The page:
The Report goes on to explain how this problem is compounded by the nature of working, and how that is changing. The shift to different types of working (home-based, self-employed etc.) and specifically explains how we need to build ‘bridges’ between where we are now, and where we want to be in the near future.
Source, Engage, Nurture
Obviously some skills areas are more affected than others. Some areas are going to have larger problems than others. Specifically, the area highlighted as potentially facing the biggest challenge is, interestingly, mid-skill level roles. These particular roles are facing challenges as a result of numerous variables. There are three key ones: automation is radically changing the nature of these roles; the baby boomer generation are retiring and the generations behind them have wildly different skill-bases and priorities; and Brexit will swipe away our buffer zone of talent.
Therefore we need to specifically focus on sourcing, engaging, and nurturing the right talent. This will require a different recruitment process to the one we’ve utilised as an industry in recent years. It requires sourcing the right talent and engaging it through careful strategy changes, including more flexible working allowing for better work-life balance, enhanced corporate social responsibility, and a focus on the individual.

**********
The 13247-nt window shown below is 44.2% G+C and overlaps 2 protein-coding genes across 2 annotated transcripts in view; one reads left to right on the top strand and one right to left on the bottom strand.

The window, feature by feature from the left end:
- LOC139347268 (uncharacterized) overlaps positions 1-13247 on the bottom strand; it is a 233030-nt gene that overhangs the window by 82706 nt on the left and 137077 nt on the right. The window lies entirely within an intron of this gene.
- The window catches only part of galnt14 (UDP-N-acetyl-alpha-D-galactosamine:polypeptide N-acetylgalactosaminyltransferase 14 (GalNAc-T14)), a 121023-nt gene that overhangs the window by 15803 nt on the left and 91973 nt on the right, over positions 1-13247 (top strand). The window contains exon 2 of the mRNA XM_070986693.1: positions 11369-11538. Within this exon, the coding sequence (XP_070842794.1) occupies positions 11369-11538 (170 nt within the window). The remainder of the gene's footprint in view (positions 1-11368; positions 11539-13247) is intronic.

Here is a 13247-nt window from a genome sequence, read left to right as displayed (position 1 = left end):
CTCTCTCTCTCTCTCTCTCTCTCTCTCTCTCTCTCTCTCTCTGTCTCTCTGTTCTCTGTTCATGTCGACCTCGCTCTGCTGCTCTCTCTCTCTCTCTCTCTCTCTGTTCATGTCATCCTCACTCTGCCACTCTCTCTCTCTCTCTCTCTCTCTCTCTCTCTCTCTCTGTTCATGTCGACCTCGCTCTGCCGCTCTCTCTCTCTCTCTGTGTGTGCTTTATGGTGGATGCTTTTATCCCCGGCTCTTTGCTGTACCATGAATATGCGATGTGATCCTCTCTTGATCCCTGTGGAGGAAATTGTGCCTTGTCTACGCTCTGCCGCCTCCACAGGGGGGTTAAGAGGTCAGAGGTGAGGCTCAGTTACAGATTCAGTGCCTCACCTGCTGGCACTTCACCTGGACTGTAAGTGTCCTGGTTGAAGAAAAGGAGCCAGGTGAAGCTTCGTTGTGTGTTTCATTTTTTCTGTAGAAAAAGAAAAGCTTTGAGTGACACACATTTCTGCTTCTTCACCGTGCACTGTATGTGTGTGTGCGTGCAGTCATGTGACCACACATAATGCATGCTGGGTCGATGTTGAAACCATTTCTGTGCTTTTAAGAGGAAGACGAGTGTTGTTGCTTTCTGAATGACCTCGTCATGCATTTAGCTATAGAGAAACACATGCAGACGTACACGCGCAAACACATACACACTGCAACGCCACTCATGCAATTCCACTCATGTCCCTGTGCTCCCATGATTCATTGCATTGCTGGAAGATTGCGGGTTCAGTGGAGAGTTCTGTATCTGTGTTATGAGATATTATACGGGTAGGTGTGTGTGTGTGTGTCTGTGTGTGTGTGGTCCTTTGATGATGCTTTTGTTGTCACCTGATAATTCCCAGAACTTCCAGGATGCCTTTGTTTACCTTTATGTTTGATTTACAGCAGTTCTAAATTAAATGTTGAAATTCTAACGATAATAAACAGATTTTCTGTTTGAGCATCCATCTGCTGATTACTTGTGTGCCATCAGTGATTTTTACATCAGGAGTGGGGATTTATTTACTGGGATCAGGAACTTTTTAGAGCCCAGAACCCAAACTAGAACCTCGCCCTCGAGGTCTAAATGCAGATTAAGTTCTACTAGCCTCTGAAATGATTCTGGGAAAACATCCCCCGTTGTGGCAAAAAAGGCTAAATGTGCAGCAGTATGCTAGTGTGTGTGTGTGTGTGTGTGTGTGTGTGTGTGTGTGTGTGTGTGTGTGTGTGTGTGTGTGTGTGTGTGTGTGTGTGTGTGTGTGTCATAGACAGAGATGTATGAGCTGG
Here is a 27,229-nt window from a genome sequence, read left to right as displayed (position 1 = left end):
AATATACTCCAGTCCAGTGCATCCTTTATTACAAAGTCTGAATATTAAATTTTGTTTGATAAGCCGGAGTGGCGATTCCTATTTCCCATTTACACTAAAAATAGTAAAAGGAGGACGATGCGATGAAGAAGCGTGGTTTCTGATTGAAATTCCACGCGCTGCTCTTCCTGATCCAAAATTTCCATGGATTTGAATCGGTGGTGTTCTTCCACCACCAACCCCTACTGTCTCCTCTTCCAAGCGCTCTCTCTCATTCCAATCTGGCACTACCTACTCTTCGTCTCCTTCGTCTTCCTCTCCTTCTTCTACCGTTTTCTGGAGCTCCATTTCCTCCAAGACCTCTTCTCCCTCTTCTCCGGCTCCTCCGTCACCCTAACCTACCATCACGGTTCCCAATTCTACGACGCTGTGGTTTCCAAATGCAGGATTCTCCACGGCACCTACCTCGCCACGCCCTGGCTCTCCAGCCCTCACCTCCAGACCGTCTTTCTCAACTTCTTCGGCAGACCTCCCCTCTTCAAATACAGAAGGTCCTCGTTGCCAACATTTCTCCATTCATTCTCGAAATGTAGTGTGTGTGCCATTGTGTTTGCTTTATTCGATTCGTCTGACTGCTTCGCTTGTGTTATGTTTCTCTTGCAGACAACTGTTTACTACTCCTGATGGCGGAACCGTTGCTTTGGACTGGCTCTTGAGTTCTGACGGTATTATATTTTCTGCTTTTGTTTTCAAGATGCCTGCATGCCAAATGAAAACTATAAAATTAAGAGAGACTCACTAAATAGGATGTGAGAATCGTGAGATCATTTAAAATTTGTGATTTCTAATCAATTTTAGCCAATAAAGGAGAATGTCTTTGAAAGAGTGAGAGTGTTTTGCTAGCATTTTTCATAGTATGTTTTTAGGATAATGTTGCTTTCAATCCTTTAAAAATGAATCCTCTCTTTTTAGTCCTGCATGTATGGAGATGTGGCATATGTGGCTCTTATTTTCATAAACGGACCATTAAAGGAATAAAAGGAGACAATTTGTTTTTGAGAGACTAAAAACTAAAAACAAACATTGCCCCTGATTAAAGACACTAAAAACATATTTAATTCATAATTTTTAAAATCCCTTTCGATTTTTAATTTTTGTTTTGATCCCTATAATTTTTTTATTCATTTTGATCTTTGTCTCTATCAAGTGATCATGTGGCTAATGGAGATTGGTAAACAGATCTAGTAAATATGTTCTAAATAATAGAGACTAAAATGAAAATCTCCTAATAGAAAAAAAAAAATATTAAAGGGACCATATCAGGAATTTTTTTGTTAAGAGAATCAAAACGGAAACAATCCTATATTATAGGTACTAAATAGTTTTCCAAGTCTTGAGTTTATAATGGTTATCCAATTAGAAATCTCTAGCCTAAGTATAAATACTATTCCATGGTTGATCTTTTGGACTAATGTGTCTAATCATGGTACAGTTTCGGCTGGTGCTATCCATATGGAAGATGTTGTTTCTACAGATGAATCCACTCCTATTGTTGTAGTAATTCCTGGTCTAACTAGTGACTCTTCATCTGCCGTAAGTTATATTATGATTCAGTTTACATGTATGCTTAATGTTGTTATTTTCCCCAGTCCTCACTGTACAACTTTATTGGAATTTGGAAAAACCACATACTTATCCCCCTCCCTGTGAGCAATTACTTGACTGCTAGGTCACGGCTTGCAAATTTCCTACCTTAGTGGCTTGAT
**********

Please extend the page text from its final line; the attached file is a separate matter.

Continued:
Here we then need to focus on our roles as employers and recruiters of nurturing talent. We may not be able to get the skills we need, but can we nurture them? Can we create the skills sets we need to future-proof our business? The only way to successfully do this is to ensure your employees are heavily invested in you because you heavily invest in them. By focusing on their personal development they can be the employees you need to meet the challenges of the future.